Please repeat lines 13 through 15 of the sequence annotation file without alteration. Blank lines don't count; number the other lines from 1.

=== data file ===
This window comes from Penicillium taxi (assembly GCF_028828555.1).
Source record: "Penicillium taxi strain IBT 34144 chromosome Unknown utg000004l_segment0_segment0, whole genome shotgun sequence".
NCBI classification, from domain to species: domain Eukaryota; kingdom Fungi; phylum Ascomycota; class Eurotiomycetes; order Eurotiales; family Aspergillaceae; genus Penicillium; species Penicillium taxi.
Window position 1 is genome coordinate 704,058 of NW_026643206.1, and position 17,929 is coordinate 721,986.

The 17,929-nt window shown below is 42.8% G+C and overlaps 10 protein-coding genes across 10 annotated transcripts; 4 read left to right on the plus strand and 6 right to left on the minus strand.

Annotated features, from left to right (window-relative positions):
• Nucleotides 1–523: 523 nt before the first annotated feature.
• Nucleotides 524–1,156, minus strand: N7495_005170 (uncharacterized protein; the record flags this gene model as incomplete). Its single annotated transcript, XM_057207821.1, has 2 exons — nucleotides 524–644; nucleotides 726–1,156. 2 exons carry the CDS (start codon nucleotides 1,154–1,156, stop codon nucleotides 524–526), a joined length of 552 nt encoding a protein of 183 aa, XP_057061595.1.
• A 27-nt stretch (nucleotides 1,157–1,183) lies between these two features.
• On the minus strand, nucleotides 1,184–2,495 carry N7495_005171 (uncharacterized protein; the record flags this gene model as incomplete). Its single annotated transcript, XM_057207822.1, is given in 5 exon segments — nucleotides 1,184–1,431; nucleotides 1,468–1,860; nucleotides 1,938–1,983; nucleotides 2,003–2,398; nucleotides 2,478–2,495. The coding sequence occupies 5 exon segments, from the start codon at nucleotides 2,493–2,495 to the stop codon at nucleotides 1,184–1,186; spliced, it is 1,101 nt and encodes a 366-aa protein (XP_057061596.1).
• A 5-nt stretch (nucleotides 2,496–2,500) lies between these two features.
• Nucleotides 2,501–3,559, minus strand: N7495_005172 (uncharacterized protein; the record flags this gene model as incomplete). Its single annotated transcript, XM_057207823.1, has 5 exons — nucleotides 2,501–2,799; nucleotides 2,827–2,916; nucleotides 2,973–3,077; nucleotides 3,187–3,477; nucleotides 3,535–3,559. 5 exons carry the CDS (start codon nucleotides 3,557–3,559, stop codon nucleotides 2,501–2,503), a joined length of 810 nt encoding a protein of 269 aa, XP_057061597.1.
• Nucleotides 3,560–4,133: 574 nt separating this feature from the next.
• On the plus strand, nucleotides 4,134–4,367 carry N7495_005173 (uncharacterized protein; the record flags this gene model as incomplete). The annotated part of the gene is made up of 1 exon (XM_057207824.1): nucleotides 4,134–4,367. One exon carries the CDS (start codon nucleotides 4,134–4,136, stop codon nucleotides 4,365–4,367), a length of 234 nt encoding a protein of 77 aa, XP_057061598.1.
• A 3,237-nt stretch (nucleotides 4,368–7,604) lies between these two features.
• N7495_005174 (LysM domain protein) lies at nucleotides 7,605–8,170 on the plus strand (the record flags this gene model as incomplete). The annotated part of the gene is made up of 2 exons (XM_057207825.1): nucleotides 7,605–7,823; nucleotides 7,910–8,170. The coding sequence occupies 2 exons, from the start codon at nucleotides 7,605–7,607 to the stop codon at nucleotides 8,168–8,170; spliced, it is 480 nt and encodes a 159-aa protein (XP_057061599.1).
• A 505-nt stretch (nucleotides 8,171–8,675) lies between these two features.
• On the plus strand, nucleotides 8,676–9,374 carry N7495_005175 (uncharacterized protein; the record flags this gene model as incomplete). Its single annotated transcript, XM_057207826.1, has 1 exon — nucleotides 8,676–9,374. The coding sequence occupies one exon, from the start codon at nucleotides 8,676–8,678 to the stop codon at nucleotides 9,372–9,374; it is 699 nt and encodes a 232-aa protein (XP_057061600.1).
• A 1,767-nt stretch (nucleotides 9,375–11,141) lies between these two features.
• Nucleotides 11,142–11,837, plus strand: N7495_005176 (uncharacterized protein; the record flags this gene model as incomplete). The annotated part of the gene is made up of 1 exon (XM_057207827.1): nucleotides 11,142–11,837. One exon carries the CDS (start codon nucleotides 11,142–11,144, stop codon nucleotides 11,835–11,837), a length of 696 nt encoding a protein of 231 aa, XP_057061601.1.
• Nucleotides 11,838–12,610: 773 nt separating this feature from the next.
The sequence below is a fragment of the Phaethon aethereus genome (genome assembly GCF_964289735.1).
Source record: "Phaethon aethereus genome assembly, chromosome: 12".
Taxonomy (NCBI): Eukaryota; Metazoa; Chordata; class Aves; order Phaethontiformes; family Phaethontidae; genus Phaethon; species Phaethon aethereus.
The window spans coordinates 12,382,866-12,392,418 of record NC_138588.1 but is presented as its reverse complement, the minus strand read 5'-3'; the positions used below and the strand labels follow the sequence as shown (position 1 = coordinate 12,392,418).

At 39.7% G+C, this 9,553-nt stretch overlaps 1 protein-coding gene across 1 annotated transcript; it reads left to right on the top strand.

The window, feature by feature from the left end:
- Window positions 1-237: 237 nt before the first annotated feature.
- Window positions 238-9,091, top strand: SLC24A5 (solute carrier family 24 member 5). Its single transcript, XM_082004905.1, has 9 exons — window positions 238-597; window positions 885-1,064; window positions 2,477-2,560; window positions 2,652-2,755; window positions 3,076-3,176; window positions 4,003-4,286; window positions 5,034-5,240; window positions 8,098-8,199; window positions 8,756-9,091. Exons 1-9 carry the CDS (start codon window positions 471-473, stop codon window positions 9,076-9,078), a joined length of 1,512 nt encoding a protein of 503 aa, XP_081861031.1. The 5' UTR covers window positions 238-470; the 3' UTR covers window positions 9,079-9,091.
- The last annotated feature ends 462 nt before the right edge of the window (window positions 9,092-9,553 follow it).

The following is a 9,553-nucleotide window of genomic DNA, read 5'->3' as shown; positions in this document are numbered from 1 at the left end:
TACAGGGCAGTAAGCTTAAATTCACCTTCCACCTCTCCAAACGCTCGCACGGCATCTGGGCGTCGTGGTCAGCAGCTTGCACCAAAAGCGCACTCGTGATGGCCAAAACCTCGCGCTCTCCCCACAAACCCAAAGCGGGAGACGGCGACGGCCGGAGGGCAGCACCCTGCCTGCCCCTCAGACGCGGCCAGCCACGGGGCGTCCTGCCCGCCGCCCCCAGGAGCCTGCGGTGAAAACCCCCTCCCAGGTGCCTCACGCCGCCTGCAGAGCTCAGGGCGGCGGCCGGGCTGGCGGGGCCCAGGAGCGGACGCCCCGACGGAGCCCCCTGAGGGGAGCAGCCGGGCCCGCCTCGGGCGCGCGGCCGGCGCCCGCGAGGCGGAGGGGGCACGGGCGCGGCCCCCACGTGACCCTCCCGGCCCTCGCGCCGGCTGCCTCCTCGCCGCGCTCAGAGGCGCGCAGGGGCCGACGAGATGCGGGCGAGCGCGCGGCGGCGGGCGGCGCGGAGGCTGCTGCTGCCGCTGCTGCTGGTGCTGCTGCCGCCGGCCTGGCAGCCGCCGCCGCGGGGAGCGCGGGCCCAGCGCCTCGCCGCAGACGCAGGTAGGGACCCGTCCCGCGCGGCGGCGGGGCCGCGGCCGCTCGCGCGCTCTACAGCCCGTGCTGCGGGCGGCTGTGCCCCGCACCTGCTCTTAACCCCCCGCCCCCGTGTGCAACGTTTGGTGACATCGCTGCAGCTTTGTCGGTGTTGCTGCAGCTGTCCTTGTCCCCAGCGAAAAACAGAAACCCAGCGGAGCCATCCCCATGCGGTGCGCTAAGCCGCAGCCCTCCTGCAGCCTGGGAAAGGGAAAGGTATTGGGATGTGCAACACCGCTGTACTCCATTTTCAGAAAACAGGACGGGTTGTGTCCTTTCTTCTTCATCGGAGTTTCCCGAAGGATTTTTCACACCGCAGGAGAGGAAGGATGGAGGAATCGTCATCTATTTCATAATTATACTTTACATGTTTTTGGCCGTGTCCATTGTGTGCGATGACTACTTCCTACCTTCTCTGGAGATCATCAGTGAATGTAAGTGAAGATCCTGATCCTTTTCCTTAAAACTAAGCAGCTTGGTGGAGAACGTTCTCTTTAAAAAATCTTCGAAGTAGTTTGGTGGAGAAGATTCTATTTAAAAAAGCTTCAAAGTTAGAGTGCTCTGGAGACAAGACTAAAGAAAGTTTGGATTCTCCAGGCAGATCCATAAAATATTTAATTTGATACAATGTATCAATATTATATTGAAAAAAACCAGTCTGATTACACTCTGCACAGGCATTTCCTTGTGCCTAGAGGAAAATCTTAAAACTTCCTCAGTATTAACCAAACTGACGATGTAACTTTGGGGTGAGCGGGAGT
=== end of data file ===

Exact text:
• Nucleotides 3,560–4,133: 574 nt separating this feature from the next.
• On the plus strand, nucleotides 4,134–4,367 carry N7495_005173 (uncharacterized protein; the record flags this gene model as incomplete). The annotated part of the gene is made up of 1 exon (XM_057207824.1): nucleotides 4,134–4,367. One exon carries the CDS (start codon nucleotides 4,134–4,136, stop codon nucleotides 4,365–4,367), a length of 234 nt encoding a protein of 77 aa, XP_057061598.1.
• A 3,237-nt stretch (nucleotides 4,368–7,604) lies between these two features.